Home / Blogs

Why Don’t GAC Representatives Follow Their Own National Law?

A few weeks ago ICANN’s domain name policy making organ (the GNSO) decided that the purpose of Whois was domain name coordination and not compulsory surveillance of domain name registrants. The US and Australian governments expressed their opposition.

The US government’s lack of concern for privacy is well known. But what about Australia? The Australian ICANN Governmental Advisory Committee (GAC) representative, Ashley Cross, tried to use his authority as “a government” to intimidate the GNSO, sending it a message announcing that “Australia” supports a broader definition of Whois purpose that gives ICANN a blank check to provide free data mining services to trademark and copyright lawyers at the expense of user data protection. What does “Australia” really support, however? Here’s a radical idea: Let’s look at its own laws.

Take a look at the Australian national privacy principles under the heading “Use and disclosure.” They state: “An organisation must not use or disclose personal information about an individual for a purpose ...other than the primary purpose of collection…”

The law goes on to state that secondary use is allowed only if law enforcement agencies have a real reason “to suspect that unlawful activity has been, is being or may be engaged in, and uses or discloses the personal information as a necessary part of its investigation of the matter or in reporting its concerns to relevant persons or authorities” or is otherwise “required or authorized by or under law” following due process.

The Australian national privacy principles also state: “If an organisation uses or discloses personal information under paragraph (h), it must make a written note of the use or disclosure.”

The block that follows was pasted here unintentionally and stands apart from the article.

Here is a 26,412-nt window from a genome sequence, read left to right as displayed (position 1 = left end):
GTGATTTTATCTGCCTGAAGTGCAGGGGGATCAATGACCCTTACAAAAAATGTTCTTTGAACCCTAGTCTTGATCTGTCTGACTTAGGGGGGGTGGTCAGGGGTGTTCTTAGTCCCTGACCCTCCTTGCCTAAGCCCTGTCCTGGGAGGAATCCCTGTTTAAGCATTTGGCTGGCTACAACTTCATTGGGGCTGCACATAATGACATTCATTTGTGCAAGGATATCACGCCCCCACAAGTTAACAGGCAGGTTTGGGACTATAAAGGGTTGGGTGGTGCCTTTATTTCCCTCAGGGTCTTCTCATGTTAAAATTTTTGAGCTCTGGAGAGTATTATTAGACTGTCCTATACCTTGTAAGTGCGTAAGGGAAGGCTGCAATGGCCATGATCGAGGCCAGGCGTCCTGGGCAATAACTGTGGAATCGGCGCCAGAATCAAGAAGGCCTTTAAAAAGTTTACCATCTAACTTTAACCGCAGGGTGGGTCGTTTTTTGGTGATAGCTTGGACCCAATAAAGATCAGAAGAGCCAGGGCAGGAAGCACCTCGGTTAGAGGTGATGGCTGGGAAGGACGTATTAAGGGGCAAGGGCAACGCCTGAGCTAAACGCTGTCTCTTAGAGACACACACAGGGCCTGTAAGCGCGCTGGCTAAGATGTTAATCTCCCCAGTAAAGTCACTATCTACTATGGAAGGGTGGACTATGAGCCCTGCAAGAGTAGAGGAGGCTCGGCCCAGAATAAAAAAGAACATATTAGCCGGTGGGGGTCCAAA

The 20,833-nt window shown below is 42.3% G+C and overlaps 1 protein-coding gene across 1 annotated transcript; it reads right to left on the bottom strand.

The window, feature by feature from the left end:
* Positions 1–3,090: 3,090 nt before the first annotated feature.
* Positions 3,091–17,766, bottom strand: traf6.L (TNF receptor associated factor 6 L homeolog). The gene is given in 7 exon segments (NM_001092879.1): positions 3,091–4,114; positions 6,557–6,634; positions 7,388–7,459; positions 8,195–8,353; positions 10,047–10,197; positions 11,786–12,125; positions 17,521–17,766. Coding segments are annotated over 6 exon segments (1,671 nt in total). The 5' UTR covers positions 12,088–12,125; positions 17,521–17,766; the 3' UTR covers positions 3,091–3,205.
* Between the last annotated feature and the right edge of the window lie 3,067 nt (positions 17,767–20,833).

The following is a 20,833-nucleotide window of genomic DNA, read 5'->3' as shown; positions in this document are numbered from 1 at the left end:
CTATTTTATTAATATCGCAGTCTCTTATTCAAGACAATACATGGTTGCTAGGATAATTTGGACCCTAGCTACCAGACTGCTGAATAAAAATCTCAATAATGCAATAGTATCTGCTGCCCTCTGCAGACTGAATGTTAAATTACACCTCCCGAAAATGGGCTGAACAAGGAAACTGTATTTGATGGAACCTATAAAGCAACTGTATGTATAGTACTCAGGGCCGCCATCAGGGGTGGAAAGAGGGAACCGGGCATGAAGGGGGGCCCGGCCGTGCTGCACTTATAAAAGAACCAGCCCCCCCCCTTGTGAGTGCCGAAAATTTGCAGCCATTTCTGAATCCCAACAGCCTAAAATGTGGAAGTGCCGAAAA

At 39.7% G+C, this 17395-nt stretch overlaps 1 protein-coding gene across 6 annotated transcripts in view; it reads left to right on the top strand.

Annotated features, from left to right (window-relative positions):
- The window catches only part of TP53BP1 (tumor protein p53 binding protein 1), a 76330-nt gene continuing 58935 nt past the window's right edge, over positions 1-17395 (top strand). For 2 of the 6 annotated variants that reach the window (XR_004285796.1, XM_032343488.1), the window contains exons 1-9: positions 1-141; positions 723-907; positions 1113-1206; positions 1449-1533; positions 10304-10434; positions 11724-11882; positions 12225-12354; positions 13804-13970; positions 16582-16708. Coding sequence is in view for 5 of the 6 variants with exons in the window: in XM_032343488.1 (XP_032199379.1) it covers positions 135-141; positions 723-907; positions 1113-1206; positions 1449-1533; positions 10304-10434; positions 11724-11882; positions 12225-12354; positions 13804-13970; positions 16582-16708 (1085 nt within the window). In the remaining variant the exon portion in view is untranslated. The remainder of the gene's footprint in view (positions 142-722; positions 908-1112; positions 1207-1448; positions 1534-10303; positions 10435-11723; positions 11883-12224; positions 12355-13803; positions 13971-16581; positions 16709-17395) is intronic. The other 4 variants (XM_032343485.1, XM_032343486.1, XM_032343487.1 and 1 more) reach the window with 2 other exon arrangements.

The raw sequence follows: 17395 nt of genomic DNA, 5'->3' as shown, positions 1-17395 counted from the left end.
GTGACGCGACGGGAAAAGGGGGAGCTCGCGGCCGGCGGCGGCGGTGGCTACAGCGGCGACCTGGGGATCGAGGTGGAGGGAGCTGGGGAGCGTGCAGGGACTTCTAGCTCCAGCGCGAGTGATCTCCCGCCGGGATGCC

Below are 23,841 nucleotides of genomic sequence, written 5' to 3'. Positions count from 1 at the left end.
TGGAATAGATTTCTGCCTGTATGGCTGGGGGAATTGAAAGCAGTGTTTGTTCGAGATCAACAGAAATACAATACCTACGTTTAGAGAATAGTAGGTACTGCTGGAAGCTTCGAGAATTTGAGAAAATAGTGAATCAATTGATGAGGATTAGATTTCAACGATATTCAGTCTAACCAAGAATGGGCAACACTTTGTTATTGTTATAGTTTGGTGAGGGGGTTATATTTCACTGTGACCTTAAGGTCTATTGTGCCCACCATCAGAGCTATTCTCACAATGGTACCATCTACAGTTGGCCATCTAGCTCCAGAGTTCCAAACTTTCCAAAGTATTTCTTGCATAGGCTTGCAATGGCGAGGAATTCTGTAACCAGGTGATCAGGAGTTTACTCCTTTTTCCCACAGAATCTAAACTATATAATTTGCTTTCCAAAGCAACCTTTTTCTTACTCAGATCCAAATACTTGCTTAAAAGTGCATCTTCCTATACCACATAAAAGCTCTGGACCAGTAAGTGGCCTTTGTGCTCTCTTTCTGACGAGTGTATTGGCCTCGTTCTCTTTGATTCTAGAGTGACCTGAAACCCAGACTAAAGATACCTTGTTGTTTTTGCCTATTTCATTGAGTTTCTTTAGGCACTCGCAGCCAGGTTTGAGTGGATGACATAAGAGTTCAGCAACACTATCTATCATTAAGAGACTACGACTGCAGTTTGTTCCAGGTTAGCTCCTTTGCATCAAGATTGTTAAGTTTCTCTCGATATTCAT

So, at least in Australia, law enforcement activities are already covered under the privacy laws. What is not envisaged in the privacy laws is that the method to provide data to law enforcement should be via public publication. There is literally no practical way to restrict the subsequent “use” of data once it is published in the public.

In light of the above, is the Australia GAC representative contradicting Australia’s national policy or suggesting that its laws be changed?

Another interesting question is why the Australia GAC representative is supporting a policy that contradicts the policies of the .au ccTLD. .AU has a Whois policy and purpose that respects privacy. Is Mr. Cross criticizing his own country’s ccTLD policy? Is he suggesting that it be changed? If not, why should gTLDs be treated differently?

By Milton Mueller, Professor, Georgia Institute of Technology School of Public Policy

Filed Under

CircleID Newsletter The Weekly Wrap

More and more professionals are choosing to publish critical posts on CircleID from all corners of the Internet industry. If you find it hard to keep up daily, consider subscribing to our weekly digest. We will provide you a convenient summary report once a week sent directly to your inbox. It's a quick and easy read.

I make a point of reading CircleID. There is no getting around the utility of knowing what thoughtful people are thinking and saying about our industry.

VINTON CERF
Co-designer of the TCP/IP Protocols & the Architecture of the Internet

Comments

Comment Title:

  Notify me of follow-up comments

We encourage you to post comments and engage in discussions that advance this post through relevant opinion, anecdotes, links and data. If you see a comment that you believe is irrelevant or inappropriate, you can report it using the link at the end of each comment. Views expressed in the comments do not represent those of CircleID. For more information on our comment policy, see Codes of Conduct.

Related

Topics

Threat Intelligence

Sponsored byWhoisXML API

Domain Names

Sponsored byVerisign

IPv4 Markets

Sponsored byIPv4.Global

Cybersecurity

Sponsored byVerisign

Brand Protection

Sponsored byCSC